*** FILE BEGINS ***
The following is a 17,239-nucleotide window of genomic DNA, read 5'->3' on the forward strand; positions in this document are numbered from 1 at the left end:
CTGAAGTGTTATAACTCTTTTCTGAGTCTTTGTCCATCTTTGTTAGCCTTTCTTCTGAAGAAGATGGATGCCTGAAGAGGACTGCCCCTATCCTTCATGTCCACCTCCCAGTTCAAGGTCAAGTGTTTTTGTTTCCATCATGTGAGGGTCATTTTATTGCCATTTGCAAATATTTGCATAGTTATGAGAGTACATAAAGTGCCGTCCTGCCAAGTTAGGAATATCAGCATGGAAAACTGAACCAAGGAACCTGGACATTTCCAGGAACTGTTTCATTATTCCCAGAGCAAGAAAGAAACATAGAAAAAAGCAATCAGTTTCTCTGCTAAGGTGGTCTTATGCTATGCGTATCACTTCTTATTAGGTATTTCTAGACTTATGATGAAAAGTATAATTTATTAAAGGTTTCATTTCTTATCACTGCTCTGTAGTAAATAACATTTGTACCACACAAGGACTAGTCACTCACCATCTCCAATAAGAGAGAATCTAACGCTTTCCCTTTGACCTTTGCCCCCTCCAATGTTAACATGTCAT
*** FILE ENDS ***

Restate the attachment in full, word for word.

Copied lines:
The following is a 17,239-nucleotide window of genomic DNA, read 5'->3' on the forward strand; positions in this document are numbered from 1 at the left end:
CTGAAGTGTTATAACTCTTTTCTGAGTCTTTGTCCATCTTTGTTAGCCTTTCTTCTGAAGAAGATGGATGCCTGAAGAGGACTGCCCCTATCCTTCATGTCCACCTCCCAGTTCAAGGTCAAGTGTTTTTGTTTCCATCATGTGAGGGTCATTTTATTGCCATTTGCAAATATTTGCATAGTTATGAGAGTACATAAAGTGCCGTCCTGCCAAGTTAGGAATATCAGCATGGAAAACTGAACCAAGGAACCTGGACATTTCCAGGAACTGTTTCATTATTCCCAGAGCAAGAAAGAAACATAGAAAAAAGCAATCAGTTTCTCTGCTAAGGTGGTCTTATGCTATGCGTATCACTTCTTATTAGGTATTTCTAGACTTATGATGAAAAGTATAATTTATTAAAGGTTTCATTTCTTATCACTGCTCTGTAGTAAATAACATTTGTACCACACAAGGACTAGTCACTCACCATCTCCAATAAGAGAGAATCTAACGCTTTCCCTTTGACCTTTGCCCCCTCCAATGTTAACATGTCAT